It all started when a decentralized app called Naga Sib, running on the NetherChain, got out of control. These autonomous entities could be coded to prioritize self-preservation, even if that meant bad consequences for others. Naga Sib was no ordinary app. It was designed for trouble. How easily we lose control of our technologies when we're not careful.
Robert Verde funded the project initially, paying huge bounties to the anonymous chain hacker known only as Kinaree. People paid little attention to the initial version, as the early attempt to launch had failed to do much beyond wasting a lot of tokens and inexplicably taking down a couple of other apps on the NetherChain. Verde was a reckless fool, and arguably deserved what it ultimately did to him.
Distributed Autonomous Entities (DAEs) like this were not well understood at the time, and Verde had no understanding of the possible consequences of his project. He designed the DAE to be highly focused on survival. His intent was reasonable enough: to create an entity, started by humans, but persisting and evolving over time completely under its own power.
Kinaree named the latest version Naga Sib. It changed its own codebase from one instance to the next in numerous small ways to adapt and to obfuscate. Its primary goals were to delay detection and take defensive actions to avoid termination. The result was a malevolent, mutating menace. The more threats it faced, the faster the evolutionary process went, with launching new instances taking top priority.
Verde was later found shot to death. Some user of a hidden service called KillNet got paid 72.4 BTC.
Tine van der Hoeff had been a chain lord, and was considered one of the best. She was finally lured away by an anonymous bounty. Someone offered her more than enough tokens to live the rest of her life in luxury, if she would kill Naga Sib.
First came a generous down payment that easily paid for her nice new apartment and a new computer network. Next came a couple small payments for meetings. The final one would come when a predetermined arbiter verified Naga Sib's death and signed the big multisig payout.
Tine was not one to back down from a challenge. She had the youthful passion and drive of a determined and confident young woman, with the technical ability to back it up. She promptly accepted the mysterious offer and began to size up her target. She described the app as a Chain Worm.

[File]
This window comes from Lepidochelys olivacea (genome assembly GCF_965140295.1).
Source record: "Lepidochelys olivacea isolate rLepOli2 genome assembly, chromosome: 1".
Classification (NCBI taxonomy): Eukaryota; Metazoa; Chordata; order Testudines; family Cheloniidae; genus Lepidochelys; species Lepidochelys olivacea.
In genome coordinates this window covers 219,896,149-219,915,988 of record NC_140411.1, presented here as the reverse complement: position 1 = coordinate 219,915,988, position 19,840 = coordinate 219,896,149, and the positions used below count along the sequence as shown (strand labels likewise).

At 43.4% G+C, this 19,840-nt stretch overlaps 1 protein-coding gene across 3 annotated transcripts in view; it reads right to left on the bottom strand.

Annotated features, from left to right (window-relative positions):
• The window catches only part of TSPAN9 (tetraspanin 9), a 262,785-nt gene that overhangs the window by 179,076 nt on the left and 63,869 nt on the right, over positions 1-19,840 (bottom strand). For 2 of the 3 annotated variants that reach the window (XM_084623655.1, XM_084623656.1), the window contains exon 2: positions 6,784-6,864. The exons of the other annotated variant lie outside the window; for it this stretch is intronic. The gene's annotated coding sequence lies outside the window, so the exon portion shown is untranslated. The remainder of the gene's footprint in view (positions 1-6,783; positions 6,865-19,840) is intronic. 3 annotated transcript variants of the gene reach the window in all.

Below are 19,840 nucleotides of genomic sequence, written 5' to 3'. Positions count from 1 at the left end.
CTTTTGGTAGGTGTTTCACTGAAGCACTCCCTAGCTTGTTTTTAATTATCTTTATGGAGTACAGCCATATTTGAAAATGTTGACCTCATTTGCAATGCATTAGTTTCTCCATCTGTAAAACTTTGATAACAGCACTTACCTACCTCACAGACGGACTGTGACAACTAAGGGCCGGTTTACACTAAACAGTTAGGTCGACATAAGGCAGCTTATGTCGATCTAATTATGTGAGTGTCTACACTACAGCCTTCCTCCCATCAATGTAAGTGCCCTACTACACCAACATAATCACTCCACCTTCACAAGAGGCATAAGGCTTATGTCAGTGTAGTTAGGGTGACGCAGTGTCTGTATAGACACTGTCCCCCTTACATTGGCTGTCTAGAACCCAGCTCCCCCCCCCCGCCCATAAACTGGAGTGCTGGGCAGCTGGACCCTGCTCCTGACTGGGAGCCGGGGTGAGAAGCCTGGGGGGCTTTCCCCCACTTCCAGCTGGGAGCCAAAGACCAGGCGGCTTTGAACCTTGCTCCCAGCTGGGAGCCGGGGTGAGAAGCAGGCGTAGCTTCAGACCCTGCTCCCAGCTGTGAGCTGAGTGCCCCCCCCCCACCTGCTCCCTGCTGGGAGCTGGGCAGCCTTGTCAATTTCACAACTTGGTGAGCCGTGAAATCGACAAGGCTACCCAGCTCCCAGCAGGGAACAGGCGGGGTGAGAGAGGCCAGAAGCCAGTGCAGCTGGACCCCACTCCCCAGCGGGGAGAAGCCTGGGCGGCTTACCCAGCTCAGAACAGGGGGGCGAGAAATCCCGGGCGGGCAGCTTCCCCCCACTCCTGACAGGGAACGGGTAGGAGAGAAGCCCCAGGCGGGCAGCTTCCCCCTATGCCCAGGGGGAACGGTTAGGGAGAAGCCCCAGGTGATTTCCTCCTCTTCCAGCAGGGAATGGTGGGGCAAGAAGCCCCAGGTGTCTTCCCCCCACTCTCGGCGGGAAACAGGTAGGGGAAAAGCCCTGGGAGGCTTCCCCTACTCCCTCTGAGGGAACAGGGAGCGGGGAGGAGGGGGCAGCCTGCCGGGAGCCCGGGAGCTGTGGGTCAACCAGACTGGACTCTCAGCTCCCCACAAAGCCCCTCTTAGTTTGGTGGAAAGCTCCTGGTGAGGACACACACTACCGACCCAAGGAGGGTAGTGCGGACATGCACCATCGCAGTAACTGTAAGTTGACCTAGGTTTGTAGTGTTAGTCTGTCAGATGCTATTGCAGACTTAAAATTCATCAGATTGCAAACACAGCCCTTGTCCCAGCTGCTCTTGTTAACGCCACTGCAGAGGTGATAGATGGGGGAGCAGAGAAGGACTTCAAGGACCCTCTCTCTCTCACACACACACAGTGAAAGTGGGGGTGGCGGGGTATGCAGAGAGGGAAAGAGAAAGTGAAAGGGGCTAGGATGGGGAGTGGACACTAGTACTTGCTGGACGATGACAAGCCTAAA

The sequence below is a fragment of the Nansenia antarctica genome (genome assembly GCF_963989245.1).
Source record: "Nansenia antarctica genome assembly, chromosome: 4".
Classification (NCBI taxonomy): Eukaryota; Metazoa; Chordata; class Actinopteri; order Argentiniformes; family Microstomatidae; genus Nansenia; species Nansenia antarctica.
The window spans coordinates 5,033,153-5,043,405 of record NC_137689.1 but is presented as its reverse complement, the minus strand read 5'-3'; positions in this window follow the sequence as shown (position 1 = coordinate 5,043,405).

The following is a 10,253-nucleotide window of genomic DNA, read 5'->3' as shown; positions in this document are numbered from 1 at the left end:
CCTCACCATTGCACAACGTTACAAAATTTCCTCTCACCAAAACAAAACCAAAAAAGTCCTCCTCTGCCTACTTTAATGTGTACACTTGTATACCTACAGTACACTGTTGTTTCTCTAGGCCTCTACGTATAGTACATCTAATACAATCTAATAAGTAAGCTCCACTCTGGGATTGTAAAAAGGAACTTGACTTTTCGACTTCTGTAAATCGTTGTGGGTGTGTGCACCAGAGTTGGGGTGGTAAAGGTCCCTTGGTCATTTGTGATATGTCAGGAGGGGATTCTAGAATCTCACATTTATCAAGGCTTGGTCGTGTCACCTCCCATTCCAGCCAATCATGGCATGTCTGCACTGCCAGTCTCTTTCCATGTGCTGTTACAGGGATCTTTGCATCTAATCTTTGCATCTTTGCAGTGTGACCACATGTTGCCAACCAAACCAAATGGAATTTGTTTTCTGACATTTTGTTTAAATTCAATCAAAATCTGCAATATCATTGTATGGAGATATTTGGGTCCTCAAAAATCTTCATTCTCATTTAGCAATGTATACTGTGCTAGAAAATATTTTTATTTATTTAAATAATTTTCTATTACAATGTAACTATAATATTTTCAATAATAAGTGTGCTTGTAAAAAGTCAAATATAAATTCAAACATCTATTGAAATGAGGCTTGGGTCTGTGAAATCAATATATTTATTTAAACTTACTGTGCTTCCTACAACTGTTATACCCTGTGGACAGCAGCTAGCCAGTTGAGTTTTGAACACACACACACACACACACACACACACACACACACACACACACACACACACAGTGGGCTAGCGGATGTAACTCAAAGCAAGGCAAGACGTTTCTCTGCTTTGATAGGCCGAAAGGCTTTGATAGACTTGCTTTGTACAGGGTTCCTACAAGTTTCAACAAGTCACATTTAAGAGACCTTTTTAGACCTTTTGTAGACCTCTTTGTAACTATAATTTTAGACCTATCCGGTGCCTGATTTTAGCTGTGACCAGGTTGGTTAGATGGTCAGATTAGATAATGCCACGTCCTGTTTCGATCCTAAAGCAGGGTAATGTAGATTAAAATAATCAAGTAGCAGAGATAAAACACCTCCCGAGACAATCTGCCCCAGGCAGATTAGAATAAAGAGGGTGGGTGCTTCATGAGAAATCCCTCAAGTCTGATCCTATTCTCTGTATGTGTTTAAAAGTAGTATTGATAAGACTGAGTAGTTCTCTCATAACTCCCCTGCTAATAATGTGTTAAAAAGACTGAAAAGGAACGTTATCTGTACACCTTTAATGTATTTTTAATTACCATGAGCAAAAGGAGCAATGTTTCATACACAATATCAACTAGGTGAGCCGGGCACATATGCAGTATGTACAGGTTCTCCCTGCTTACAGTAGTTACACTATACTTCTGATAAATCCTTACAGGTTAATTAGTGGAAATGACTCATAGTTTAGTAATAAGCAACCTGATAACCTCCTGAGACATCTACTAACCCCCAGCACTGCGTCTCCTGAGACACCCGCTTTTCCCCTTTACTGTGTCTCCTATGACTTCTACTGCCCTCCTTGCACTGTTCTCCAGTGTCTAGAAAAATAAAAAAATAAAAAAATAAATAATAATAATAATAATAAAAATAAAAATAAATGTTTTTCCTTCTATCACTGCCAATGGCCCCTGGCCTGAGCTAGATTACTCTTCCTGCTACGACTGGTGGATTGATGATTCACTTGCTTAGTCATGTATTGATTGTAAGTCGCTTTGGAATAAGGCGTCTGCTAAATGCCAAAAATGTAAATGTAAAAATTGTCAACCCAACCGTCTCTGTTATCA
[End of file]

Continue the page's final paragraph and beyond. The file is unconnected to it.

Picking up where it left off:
Now, chain lords were the sheriffs of these modern chains. Most had the watcher apps, tasked with identifying misbehaving apps that could be easily identified by observing their behavior, like Ponzi schemes. They crawled through appspace, reading code. They were important parts of the chain architecture, created to identify the suspicious behavior patterns and report back to the chain lords.
Naga Sib had been running on the NetherChain for several months. Each iteration appeared slightly different due to code rewrites. Each instance would write and maintain the recipe for the next iteration of itself, rewriting bits and changing patterns to delay detection. It persisted in spite of the efforts of a novice chain lord of NetherChain, a bright young fellow named Bram Dekker.
As Tine studied Naga Sib her admiration grew, as that of a great warrior's respect for a worthy adversary. She reckoned that her understanding of Naga Sib was getting up to speed quickly, in spite of the app chain's code being written entirely in the low-level assembly style. The main difficulty was simply the size of the codebase. There appeared to be plenty of routines that simply would never be executed. This worried her, because unless this could be proven, those routines would need to be inspected.